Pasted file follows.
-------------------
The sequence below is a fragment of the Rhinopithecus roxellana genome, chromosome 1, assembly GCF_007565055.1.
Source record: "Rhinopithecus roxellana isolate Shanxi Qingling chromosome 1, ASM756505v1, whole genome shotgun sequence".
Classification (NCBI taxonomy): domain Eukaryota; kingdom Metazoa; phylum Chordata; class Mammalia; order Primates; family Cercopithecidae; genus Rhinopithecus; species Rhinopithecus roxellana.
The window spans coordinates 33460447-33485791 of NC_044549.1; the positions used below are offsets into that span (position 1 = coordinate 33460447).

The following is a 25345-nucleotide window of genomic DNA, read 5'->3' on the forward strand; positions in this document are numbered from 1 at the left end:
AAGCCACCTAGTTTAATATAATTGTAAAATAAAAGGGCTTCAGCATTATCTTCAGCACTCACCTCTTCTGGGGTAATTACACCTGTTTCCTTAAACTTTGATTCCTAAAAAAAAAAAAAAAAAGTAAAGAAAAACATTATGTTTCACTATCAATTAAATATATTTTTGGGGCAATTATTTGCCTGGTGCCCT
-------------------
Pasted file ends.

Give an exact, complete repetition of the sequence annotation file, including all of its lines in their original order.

The sequence below is a fragment of the Rhinopithecus roxellana genome, chromosome 1, assembly GCF_007565055.1.
Source record: "Rhinopithecus roxellana isolate Shanxi Qingling chromosome 1, ASM756505v1, whole genome shotgun sequence".
Classification (NCBI taxonomy): domain Eukaryota; kingdom Metazoa; phylum Chordata; class Mammalia; order Primates; family Cercopithecidae; genus Rhinopithecus; species Rhinopithecus roxellana.
The window spans coordinates 33460447-33485791 of NC_044549.1; the positions used below are offsets into that span (position 1 = coordinate 33460447).

The following is a 25345-nucleotide window of genomic DNA, read 5'->3' on the forward strand; positions in this document are numbered from 1 at the left end:
AAGCCACCTAGTTTAATATAATTGTAAAATAAAAGGGCTTCAGCATTATCTTCAGCACTCACCTCTTCTGGGGTAATTACACCTGTTTCCTTAAACTTTGATTCCTAAAAAAAAAAAAAAAAAGTAAAGAAAAACATTATGTTTCACTATCAATTAAATATATTTTTGGGGCAATTATTTGCCTGGTGCCCT